Implement: A little different from work/life balance — which separates the two — work/life integration sees no distinction between the two: They both must coexist in harmony. Find out employees’ preference — balance or integration — and work with them individually to make theirs work best. For instance, an integrator might prefer to handle email after hours because he or she is less stressed and better equipped to tackle them then. But a balancer may prefer four, 10-hour days with no overlap on life or work.

Effects: Options improve job satisfaction.

25. Provide more flexibility

Idea: Provide flexible work hours and spaces.

Implement: For roles that can be done remotely or hybrid, offer the flexibility of working in different places and on different schedules. Even if employees aren’t physically engaged in a workplace, flexible work arrangements increase employee engagement. When you allow employees to have more control over their schedules and locations, you tell them you trust their judgment and abilities to handle work.

Effects: Employees who have flexible, hybrid work schedules have a stronger sense of loyalty to their company than people who work on-site full-time, according to research from Prudential Financial Services.

26. Measure output more than input

Idea: Shift from input-focused performance expectations to output-focused expectations.

Implement: Furthering flexibility, change how you rate performance. Rather than require a certain number of hours, types of reports and quantity of tasks, look at what’s produced. Let employees have more control over how their jobs get done. And, as long as it gets done to meet time, quality and quantity expectations, let them maintain their autonomy.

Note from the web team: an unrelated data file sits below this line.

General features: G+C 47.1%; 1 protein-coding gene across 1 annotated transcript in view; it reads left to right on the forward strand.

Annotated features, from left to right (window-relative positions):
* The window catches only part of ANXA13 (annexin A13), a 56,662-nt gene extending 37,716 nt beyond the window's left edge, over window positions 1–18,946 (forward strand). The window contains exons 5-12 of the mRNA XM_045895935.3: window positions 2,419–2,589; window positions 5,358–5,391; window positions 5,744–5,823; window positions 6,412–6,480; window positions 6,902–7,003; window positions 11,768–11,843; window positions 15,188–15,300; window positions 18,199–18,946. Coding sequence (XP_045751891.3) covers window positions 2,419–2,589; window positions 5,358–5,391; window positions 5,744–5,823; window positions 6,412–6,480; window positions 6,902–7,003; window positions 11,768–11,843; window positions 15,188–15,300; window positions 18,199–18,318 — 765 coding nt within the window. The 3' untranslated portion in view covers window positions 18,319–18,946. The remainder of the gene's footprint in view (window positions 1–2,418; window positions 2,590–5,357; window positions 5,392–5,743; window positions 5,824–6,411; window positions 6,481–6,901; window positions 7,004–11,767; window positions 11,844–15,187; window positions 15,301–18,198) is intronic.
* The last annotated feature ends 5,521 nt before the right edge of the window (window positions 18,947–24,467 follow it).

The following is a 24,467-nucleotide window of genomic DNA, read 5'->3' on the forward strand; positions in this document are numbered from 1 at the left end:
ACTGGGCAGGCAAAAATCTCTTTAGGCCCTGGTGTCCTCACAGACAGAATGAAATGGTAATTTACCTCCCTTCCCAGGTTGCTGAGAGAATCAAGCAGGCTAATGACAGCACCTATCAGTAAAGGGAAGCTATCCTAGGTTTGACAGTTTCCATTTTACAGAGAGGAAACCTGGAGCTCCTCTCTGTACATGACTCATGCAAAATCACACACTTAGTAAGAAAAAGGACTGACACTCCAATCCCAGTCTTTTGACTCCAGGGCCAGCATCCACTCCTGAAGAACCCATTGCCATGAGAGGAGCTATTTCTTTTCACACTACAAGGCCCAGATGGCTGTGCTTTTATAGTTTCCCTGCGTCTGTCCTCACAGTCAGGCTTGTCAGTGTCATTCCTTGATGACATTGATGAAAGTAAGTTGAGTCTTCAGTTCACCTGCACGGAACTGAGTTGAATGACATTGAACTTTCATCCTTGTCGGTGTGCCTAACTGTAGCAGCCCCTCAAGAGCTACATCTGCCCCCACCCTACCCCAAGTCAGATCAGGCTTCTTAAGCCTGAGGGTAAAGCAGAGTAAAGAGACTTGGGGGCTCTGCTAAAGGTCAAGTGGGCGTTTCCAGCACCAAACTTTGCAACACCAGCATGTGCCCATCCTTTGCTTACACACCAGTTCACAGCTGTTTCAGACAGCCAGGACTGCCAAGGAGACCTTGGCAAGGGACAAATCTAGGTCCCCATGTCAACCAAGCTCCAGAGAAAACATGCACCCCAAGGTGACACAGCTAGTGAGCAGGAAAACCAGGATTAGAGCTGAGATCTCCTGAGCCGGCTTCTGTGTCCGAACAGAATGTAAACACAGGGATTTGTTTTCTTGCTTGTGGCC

Effects: Autonomy is one of the greatest influencers on job satisfaction and engagement. The more employees have, the more they’ll be happy with their jobs.

27. Support volunteering

Idea: Give employees opportunities and time to volunteer.

Implement: Create policies that allow employees to participate with volunteer organizations while being paid. You might ask them for ideas on organizations your company can support with time and resources. Or you might let them pick their favorite philanthropic causes.

Effects: When employees have a positive impact on causes they care about, they’ll likely have a positive experience in the workplace that allows them to do that.

28. Create space for socializing

Idea: Build space and time into your workplace for employees to be social.

Implement: Set aside space where employees can interact for mostly social — less professional — purposes. For instance, stock the break room with board and card games. Set up a picnic area outside for casual lunches. Set up a virtual Zoom room where remote and hybrid employees can get together for fun activities such as cooking classes or virtual games.

Effects: For one, employees will likely have more fun at work. From there, they’ll see and contribute to a more positive company culture.

29. Make technology accessible

Idea: Ensure that employees have the technology tools to do their jobs well.

Implement: Invest in the right technology to make employees as efficient as possible. More importantly, secure the IT systems and support to ensure they have adequate access and function to always do their work. Very few things are more frustrating to employees than not having the tools to do their work day-in, day-out.

Effects: When companies invest in technology, employees feel the company has invested in them and their success.

30. Respond immediately

Idea: Respond to employees’ issues, concerns and feedback immediately.

Implement: Create a system — automated, if possible and necessary — that lets employees know you’ve received their submitted issues, concerns or feedback immediately. Then, have protocols in place to address them personally within an hour. Ideally, this is all automated so you can create reminders to act and follow up until it’s resolved.

Effects: When you take employees’ concerns very seriously with immediate response, they’ll recognize they work for a caring organization.

31. Offer the right benefits

Idea: Offer benefits that benefit all of your employees.

Implement: Survey employees every year to find the best, most-suitable benefits to offer. Look at your usage data to determine which benefits employees use and at what rates. Then align your benefits offering to match their needs. For instance, the demand for pet insurance has skyrocketed in recent years. Meanwhile, gym memberships go unused. What do your employees want and use?